Ten Bluffton families now have an easier time driving to their homes after local businesses helped fund road improvements on Martha Brown Circle. Business that contributed were: Capt. Woody’s; Sigler’s Rotisserie & Seafood; Davis and Wine Dental Associates, LLC; Bluffton Non-Profit Housing Corporation; Garfield Moss, Jr. and Moss Landscapes; Morris Garage & Towing, Inc; Power Group, LLC; All Pro Tire & Lube Center; The Dispensary, LLC; Michael Hahn of Carson Realty; Waste Management; Cleland Construction; and Essroc. The dirt road was graded and resurfaced with gravel.
Hilton Head News
Community Foundation of the Lowcountry completed its second of three annual competitive grant cycles in July, awarding $498,023 to six local organizations. Beaufort County Animal Shelter Support Fund received a grant for a radiology lab; Bluffton Community Center Foundation received funding for the construction of a shade/picnic pavilion with restrooms; Bluffton-Jasper County Volunteers in Medicine received grants to support capacity building for staff and technology; Heritage Library Foundation received funding to support its first-ever paid executive director position; and the Hilton Head Recreation Association received $100,000 as a “matching grant” challenge to pay for a state-of-the-art inclusive playground.
ART IS EVERYTHING
“When I first moved here, people thought I was a Jamaican dog walker,” said Amiri Farris.
It’s true that he can often be spotted walking his dogs, Brownie and Bud, around Old Town Bluffton. But he’s also an artist known for his use of a variety of mediums and a professor of foundation studies at the Savannah College of Art and Design.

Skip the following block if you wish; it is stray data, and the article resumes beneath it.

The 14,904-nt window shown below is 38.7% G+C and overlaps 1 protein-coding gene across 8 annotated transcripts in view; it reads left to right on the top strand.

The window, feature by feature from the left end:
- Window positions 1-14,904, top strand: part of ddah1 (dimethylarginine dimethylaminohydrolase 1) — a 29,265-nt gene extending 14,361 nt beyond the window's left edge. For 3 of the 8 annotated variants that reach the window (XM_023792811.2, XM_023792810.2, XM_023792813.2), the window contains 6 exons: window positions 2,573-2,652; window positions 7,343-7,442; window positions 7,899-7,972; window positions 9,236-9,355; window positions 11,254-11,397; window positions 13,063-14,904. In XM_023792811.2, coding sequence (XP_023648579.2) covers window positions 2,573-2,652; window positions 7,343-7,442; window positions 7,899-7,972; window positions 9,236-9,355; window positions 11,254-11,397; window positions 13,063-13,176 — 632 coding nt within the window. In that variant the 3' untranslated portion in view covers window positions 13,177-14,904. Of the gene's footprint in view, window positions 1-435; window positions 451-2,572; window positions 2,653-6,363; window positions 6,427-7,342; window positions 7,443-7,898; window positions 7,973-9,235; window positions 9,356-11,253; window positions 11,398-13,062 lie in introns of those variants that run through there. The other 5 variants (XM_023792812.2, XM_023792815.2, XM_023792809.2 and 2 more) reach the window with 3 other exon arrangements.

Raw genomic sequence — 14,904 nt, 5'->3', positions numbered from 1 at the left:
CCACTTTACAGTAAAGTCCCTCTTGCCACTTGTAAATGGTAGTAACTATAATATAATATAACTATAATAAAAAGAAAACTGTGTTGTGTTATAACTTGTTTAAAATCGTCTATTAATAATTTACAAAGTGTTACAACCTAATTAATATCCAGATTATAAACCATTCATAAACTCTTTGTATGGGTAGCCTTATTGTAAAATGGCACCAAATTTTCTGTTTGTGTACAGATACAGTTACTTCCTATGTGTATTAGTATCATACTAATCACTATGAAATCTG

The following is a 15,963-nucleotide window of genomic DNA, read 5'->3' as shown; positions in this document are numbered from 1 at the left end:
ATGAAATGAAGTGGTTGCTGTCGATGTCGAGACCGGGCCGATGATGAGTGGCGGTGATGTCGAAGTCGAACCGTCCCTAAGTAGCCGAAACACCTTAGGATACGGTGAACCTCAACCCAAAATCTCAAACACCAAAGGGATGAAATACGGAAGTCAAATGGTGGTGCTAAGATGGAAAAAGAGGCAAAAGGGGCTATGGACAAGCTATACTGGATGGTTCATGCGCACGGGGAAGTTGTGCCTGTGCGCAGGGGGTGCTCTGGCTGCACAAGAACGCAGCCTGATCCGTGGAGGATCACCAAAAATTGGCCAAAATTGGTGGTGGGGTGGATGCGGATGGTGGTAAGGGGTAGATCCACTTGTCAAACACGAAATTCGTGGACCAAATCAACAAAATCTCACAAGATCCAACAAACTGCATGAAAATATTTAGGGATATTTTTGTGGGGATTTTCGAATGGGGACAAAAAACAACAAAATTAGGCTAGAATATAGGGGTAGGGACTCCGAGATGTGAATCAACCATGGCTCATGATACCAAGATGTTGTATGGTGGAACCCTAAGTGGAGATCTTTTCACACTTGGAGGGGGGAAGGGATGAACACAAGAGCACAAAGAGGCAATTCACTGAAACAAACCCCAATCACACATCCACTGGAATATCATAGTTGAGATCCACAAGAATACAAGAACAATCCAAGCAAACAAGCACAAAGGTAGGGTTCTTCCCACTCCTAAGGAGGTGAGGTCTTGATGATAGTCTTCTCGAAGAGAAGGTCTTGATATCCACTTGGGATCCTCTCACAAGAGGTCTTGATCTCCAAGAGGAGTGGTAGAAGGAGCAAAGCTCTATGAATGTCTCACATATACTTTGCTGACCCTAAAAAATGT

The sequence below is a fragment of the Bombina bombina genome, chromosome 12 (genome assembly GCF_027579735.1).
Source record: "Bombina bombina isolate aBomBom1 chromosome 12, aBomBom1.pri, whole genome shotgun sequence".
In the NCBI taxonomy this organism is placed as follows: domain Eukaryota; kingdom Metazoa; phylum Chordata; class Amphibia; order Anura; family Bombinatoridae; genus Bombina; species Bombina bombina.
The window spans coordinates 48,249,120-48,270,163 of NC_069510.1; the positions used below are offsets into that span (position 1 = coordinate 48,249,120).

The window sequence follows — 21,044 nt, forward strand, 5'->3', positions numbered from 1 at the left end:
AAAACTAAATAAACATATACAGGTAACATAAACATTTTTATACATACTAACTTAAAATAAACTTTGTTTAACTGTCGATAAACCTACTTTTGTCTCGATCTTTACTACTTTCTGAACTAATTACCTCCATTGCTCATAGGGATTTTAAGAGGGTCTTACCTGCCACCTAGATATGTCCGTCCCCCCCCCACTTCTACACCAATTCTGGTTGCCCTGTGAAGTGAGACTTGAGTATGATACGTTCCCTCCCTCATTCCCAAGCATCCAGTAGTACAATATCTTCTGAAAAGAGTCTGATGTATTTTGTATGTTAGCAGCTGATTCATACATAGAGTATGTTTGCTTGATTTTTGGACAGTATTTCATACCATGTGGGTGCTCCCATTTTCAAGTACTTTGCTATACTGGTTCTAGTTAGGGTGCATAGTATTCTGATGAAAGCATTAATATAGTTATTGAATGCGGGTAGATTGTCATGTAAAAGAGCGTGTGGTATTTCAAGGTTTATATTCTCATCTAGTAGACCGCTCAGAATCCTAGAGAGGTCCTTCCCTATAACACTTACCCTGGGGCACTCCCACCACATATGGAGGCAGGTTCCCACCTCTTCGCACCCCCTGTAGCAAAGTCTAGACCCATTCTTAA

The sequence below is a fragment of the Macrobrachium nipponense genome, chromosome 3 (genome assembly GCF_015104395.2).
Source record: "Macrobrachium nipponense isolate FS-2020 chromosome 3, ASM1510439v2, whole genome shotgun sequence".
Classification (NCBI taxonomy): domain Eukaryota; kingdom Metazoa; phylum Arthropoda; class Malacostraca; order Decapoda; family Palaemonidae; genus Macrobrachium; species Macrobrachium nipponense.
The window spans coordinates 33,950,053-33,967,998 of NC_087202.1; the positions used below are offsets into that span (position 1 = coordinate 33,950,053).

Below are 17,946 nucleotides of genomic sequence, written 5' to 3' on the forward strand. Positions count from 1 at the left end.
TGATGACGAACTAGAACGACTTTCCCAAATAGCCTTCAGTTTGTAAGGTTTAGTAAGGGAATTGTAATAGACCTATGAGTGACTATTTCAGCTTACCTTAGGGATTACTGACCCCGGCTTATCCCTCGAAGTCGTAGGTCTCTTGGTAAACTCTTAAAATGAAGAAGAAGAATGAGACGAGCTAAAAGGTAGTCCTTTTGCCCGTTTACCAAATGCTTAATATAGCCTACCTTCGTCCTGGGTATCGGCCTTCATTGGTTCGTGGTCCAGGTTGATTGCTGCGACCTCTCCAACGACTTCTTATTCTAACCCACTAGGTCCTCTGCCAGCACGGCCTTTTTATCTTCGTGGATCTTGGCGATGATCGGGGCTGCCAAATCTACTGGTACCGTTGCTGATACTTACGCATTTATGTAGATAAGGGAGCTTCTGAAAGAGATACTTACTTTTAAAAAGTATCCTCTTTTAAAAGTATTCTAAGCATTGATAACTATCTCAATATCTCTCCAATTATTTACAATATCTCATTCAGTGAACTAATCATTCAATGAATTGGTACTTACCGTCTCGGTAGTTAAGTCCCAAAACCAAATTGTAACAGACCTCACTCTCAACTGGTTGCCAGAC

A new cycle sculpture will be dedicated to the Hilton Head Island cycling community on the anniversary of Jeff Garske’s death. Garske was an avid cyclist and founding member of Hilton Head Cycling before he was struck and killed by a drunk driver on the Cross Island Parkway last August. A memorial fund established by Garske’s cycling team raised enough money to commission and dedicate a sculpture that will become part of the Town of Hilton Head Island’s public art collection. The sculpture, called “Cycle,” was created by Hilton Head artist Kevin Lawless and is located at the southwest corner of Pope Avenue and South Forest Beach Drive.
Bluffton town manager Marc Orlando has selected Christopher Chapmond as Bluffton’s next chief of police. Chapmond, who is currently the assistant police chief for Hot Springs, Arkansas, was expected to begin work in Blufftton by Sept. 1. Orlander said the town received more than 60 applicants from 24 states and two countries. Chapmond has been employed by the Hot Springs Police Department since 1996, during which he has held the positions of field operations captain, patrol lieutenant, coordinator of the 18th East Drug Task Force, co-commander of the Hot Springs SWAT and commander of critical incidents.
Forty-five-year-old Cassandra Cline died Aug. 20 after an alligator pulled her and her dog into a lagoon in Sea Pines. Cline lived in Sea Pines and was killed while trying to save her dog, state officials said. The 9-foot alligator believed to be responsible for the attack was caught and euthanized. Law enforcement responded to Wood Duck Road after witnesses saw an alligator attacking the woman in a lagoon. A Sea Pines grounds official and neighbor witnessed the attack. The dog was unharmed. The Sea Pines Community Services Association has asked the community to “respect the needs of the investigators and privacy of the victim’s family and neighbors.” This is only the second alligator-related death in South Carolina since the state began keeping records in 1976.